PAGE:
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‘Academic and support staff are suffering – it’s time for universities to dip into their rainy day funds’

University of Bristol staff deserve a pay rise after years of real-terms cuts, so why won’t it lift salaries? Recent growth is unsustainable, and investing in pay could help not just workers but local businesses and the city.

Image of the 2021 UCU Bristol strike

Branches of the University and College Union, including Bristol’s, have been taking three further days of strike action in November 2022, having done so repeatedly since 2018. 

In the sector, real wages have fallen 25% since 2009 and pensions have been cut by 35% or more. Casualised, precarious contracts are rife and unmanageable workloads are forcing staff to quit.

It is no coincidence that the university sector has seen staff go on strike almost yearly in the aftermath of the coalition government’s reforms to the sector. 

In 2010, the coalition hiked student fees and lifted caps on student numbers. This shifted university income from being mainly state-funded to mainly student fee-funded. It created a new competition between universities, leaving less popular institutions in less popular places facing financial strife while places like Bristol, with its two popular universities, will grow and grow. 

We all suffer from this growth. Overworked and underpaid staff. Indebted students who increasingly become consumers rather than learners. Students who see their lecturers and support staff stretched between ever larger numbers of students. And Bristolians priced out of housing.

Intertwined with the city

It is fair to say that Bristol and its universities are inextricably linked. As two of the biggest employers, the universities have a huge impact on the city’s fortunes, built environment, housing and reputation. 

Many Bristol University staff on strike this month are struggling to make ends meet. Thousands of casualised and temporary Bristol University staff, disproportionately women, people who are Black and from other ethnic minorities, and others from the LGBTQ+ community, are finding the current economic downturn especially difficult. So difficult has it been that some are having to choose between heating and eating, and are making use of food and warm banks

This wage suppression is both by design and by choice. Richer universities like Bristol blame poorer ones close to bankruptcy for not being able to afford higher wages. The marketisation of universities created the conditions for this race to the bottom, which top leaders are happy to exploit. 

Bristol University, and others like it, say they simply cannot afford to pay their staff any more. They say that any spare funds available must go towards growth – in student numbers, the staff required to teach and support them, and the university estate, such as the Temple Quarter project.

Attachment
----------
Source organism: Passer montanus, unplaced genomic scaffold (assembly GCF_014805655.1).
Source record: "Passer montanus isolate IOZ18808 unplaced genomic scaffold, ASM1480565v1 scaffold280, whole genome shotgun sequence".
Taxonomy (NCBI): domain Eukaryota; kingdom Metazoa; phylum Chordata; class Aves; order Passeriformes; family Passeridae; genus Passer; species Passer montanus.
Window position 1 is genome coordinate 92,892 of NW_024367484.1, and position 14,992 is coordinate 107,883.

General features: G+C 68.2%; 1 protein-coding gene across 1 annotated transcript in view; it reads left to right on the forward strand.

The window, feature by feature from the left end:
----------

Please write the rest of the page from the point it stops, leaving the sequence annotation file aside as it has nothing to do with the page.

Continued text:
A university such as Bristol, we are told also, must be able to overcome fluctuations in student numbers with a ‘rainy-day’ fund. A further response is that university hands are tied by national pay agreements. 

But these types of responses are weak. The university runs a handsome, multi-million pound surplus every year, £55.3 million in 2022 (after adjustment following a one-off pensions cost) and £66.1 million in 2021

It’s a rainy day – time to spend

So why does it not reinvest it in higher salaries? 

The money should not be going towards expanding the university estate. We’ve reached a peak in university growth. 

Bristol has a severe shortage of housing, forcing local people, staff and students out of the city. The university is also running out of space for teaching and research, which the new Temple Quarter Enterprise Campus project will not solve. 

How much more scope for expansion is there in a city with such an acute housing shortage and lack of university facilities, as well as constant traffic jams and a public transport network under immense strain?

Stopping real-terms pay cuts of university workers will make it possible for more to heat and eat, and for more to avoid the ignominy of going to a food or warm bank. 

As importantly, some of this extra money will also go straight into the local economy and so give a welcome boost to local businesses and people and their families at this incredibly difficult time. 

So, in short, Bristol University should dip into its surplus and pay its staff a higher salary. This salary hike should take into account the added costs of living and working in Bristol, and must enable its lowest-paid staff to pay their bills. 

A higher salary will also provide local businesses and people relying on them for employment and trade with a much-needed boost during this unprecedented cost-of-living crisis. That ‘rainy day’ for spending its surplus is now, in other words.

Jeff Pocock is University of Bristol UCU Branch anti-casualisation officer and tutor in academic language and literacy.

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